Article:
People are talking about Web 2.0; personally I am talking about the Semantic Web. I am talking about a way to see and broadcast information in such a way that any application or software agent would easily be able to analyze and use that information. I already talk about the fact that I was orienting my professional career in that way. This said, the only way to go in that direction is by trying to implement the principles into a real application that anybody could use, knowing or not what the terms semantic web, blogs, information overload, or any other technical terms, mean.

Great, but what is the next step? The next step is to upgrade the basic framework of Talk Digger. The idea I have behind the next generation of Talk Digger only want one thing: information. So the next step is to gather even more information. There are the two next things I will develop in the next couple of weeks to make it happens:

  • Returning the last 10 results of each search engines instead of the last 3.
  • Supporting even more search engines.

I hope I answered to some questions you could have with that little article on the history and future of Talk Digger. A thing is sure: Talk Digger evolved in the last two months and many things are coming for the next months.

However, this service would not be what he is right now without you, Talk Digger users, and your feedbacks, questions and suggestions. This is probably the think I like the most: discussing of Talk Digger with people that use it, and to see how they use it or how they would like to use it. So do not hesitate to contact me if you would like to talk about it or to talk about anything else, it is always a pleasure to received, read and answer your emails!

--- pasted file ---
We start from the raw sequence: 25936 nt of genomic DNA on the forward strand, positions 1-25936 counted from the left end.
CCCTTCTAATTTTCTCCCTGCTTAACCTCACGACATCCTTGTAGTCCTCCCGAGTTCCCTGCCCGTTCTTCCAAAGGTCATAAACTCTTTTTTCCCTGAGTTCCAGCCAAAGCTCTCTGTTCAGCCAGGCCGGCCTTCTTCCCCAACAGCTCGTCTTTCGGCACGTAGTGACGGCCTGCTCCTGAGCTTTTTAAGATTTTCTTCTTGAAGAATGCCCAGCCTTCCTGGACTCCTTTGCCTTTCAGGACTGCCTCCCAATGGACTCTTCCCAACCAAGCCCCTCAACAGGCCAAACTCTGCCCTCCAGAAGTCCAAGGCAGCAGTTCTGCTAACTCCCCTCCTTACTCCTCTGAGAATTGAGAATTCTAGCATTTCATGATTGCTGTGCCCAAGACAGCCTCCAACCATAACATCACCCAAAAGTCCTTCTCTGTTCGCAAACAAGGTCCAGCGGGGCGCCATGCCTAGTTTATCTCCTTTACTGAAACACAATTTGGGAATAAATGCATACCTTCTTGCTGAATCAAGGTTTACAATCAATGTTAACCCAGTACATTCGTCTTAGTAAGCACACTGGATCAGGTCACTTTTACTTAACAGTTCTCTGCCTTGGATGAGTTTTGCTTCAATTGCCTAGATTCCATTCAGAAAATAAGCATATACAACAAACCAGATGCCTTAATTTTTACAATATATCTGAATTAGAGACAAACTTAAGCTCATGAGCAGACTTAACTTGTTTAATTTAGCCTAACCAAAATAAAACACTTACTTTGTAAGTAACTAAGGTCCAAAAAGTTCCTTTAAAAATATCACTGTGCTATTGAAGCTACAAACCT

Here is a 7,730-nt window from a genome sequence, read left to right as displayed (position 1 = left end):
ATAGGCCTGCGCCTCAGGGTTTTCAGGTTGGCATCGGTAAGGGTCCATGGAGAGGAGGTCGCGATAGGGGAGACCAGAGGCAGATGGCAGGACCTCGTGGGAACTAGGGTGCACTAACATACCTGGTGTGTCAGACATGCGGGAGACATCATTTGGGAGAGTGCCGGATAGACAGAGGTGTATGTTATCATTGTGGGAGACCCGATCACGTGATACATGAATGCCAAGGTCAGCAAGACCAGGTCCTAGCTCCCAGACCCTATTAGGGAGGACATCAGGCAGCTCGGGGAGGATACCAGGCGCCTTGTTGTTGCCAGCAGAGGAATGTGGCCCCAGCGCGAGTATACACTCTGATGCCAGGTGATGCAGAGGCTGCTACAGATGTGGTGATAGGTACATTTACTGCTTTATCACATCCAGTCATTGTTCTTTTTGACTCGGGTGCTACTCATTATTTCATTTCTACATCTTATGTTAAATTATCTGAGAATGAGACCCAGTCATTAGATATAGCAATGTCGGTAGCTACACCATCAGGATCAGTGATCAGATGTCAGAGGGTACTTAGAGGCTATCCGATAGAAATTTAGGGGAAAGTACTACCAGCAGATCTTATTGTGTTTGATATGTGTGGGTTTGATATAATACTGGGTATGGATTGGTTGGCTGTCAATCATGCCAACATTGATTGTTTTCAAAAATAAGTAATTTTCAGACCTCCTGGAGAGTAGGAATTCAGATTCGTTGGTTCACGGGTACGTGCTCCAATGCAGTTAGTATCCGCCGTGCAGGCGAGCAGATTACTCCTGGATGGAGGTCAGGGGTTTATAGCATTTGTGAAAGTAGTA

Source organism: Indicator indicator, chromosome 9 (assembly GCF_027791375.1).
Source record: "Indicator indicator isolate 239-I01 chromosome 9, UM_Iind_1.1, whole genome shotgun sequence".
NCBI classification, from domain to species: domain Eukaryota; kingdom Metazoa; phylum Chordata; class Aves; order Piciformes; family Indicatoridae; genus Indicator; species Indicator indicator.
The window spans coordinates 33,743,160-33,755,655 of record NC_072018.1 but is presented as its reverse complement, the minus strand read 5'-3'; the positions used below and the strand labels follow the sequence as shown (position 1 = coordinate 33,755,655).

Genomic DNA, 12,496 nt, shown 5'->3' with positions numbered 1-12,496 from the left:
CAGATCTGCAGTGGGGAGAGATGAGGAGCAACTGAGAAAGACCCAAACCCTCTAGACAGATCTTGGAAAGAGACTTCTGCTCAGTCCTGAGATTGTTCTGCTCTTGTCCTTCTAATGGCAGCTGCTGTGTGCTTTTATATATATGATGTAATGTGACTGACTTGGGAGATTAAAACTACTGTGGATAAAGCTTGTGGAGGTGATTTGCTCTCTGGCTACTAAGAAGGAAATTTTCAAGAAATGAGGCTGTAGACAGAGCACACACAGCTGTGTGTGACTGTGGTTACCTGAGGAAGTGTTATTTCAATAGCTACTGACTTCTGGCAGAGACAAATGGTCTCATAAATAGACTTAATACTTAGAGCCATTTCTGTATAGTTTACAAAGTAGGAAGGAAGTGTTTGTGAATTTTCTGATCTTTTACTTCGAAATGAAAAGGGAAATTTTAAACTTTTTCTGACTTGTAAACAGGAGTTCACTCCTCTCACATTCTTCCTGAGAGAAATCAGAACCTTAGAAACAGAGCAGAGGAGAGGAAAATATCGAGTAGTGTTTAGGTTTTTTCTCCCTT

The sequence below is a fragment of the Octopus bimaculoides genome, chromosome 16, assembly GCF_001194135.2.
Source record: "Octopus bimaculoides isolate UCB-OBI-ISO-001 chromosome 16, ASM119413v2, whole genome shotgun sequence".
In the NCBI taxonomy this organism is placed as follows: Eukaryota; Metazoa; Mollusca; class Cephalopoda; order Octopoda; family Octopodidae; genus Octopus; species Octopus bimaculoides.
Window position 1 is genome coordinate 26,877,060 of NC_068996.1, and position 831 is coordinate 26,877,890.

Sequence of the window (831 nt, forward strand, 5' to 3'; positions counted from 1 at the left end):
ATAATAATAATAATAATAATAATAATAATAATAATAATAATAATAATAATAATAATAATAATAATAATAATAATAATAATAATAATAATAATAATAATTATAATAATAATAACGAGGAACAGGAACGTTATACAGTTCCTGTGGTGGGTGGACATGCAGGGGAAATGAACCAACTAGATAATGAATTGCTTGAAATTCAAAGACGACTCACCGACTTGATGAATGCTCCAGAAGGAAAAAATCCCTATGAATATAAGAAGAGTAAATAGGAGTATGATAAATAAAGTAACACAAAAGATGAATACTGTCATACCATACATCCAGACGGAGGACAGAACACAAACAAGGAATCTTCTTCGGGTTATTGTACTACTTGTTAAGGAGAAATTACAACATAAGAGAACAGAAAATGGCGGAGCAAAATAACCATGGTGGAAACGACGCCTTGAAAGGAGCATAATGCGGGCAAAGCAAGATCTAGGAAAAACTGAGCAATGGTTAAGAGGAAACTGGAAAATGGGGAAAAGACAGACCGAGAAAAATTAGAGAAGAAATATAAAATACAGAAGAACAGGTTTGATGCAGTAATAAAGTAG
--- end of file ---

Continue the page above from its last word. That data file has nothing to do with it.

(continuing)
Go big, vision, and actions: Change the World

If everything goes fine, everybody have between 60 to 100 years to spend on this planet. What people will do with that time will depends on their personality, their goals, their environment, etc. A fact persist, we will all do something with it (even if you sit on a chair during 100 years you are doing something: sitting).

From school to business startup, from the poorer to the richer neighborhood, everybody can have the same attitude: Go Big, Have a Vision, Take Actions, and try to Change your world or even The World.

Why thinking small when we can think big? I mean, this is just thinking, everybody can think, this is a question of mind-shift and focus. If we have the biggest vision and the biggest goal to drive our life, we will also try to do the actions to reach these goals. Our vision will drive our actions to reach our goals.

It is sure that it is not easy to live like that, but why don’t we try? Why everybody is not trying? It is sure that a really, really small percentage of people will reach their Big Goal, but I think that everybody that try the experience will earn something by doing it.